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Updated: August 2nd, 2011 1:06pm
Charlie Johnson to work at left tackle in Bryant McKinnie's absence

Charlie Johnson to work at left tackle in Bryant McKinnie's absence

by Tom Pelissero
1500ESPN.com
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© AP 2011
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MANKATO, Minn. -- When Charlie Johnson makes his Minnesota Vikings practice debut on Thursday, he'll be at left tackle.

Where that leaves Bryant McKinnie is anyone's guess.

McKinnie went through another rehabilitation workout while teammates practiced on Tuesday morning and declined to speak with reporters.

Coach Leslie Frazier remained vague, saying only that nothing has changed since the Vikings placed McKinnie on the non-football injury list on Monday and the veteran left tackle's conditioning "is a part" of the issue.

Asked if McKinnie will miss days or weeks, Frazier said, "Not certain as we speak. I'll learn a little bit more (in a staff meeting on Tuesday) afternoon when we talk where we're headed."

Signing Johnson to a three-year contract on Monday is beginning to look as much like a possible alternative to McKinnie as insurance at right guard, where Chris DeGeare is taking the first-team reps while Anthony Herrera continues to recover from knee reconstruction and triceps surgery.

The Vikings plan to work Johnson at multiple spots, but Frazier confirmed he'll start off at the position McKinnie has manned throughout his nine-year NFL career.

Citing an NFL source, the Web site DraftHeadquarters.com reported the Vikings have initiated trade talks with other teams involving McKinnie. That would be a drastic and risky measure, though, since the general consensus among scouts is that Johnson was miscast at left tackle in Indianapolis and belongs at guard.

At age 31, McKinnie is in decline but remains an above-average starter at one of the most challenging positions in football. He remains modestly priced, too, with base salary and bonuses totaling $5.65 million this season on a contract that runs through 2013.

Johnson, 27, said the Colts didn't push hard to re-sign him after five seasons, 73 games and 54 starts, mostly on Peyton Manning's blinside.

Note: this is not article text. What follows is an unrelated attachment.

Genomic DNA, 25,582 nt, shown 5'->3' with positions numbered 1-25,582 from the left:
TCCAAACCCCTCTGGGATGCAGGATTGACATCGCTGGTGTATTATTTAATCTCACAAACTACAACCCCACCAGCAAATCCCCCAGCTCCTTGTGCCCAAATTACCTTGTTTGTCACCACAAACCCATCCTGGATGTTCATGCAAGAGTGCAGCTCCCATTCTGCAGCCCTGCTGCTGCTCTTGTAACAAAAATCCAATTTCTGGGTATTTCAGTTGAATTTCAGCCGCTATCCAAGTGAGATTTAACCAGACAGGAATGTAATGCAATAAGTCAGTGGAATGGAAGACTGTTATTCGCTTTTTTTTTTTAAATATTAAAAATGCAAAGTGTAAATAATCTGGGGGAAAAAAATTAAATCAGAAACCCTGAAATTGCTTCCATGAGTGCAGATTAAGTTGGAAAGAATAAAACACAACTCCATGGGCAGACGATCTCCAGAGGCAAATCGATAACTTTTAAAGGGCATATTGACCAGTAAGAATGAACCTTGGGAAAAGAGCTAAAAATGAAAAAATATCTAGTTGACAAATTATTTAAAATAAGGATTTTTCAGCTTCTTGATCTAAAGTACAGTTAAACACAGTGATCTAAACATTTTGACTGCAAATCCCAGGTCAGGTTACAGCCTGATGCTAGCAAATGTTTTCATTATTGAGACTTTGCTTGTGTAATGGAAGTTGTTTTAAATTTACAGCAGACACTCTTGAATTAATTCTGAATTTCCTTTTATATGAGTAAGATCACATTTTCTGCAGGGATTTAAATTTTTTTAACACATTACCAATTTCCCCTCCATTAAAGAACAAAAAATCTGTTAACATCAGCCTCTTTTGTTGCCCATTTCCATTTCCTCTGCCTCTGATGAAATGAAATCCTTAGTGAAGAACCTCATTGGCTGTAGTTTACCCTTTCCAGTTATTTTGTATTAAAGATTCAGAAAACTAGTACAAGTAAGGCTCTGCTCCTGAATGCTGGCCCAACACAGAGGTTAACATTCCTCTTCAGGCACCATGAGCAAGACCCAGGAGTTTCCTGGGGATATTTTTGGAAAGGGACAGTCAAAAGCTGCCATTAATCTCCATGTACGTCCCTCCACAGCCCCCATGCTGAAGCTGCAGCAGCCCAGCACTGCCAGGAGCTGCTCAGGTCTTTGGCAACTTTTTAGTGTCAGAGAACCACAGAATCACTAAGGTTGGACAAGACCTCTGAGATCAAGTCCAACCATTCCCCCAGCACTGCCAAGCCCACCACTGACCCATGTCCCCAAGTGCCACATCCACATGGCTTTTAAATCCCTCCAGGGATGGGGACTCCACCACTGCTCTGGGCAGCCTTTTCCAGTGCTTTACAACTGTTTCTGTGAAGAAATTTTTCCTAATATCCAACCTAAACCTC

"I'm going to come compete," Johnson said. "I feel like that's what they brought me in for, was to come in and compete and try to get one of those five spots on the line. So, I'm not going to sit back and try to bide my time and wait. I'm going to come in and compete and see what happens."

Frazier spoke at the NFL scouting combine in February about wanting to upgrade an aging offensive line that has flagged badly over the past two seasons. But the two linemen the Vikings drafted in April -- tackle DeMarcus Love in the fifth round and center Brandon Fusco in the sixth -- are unlikely to contribute anytime soon.

The Vikings switched offensive line coaches from Pat Morris to Jeff Davidson, and the acquisition of Johnson was a bold personnel move. The end game of that signing, however, remains unclear for now.

"I was watching some of the drills (Tuesday) in practice and some of the things he's doing will help the guys improve," Frazier said. "Part of it is they're willing to pay the price to be better than we were in the past. I think that will happen. They have a rejuvenated spirit and just looking forward to seeing how they progress."

Tom Pelissero is Senior Editor and columnist for 1500ESPN.com. He hosts from 6 to 8 p.m. weeknights and co-hosts from 10 a.m. to noon Sundays on 1500 ESPN Twin Cities.
Email Tom | @TomPelissero | Tom Pelissero
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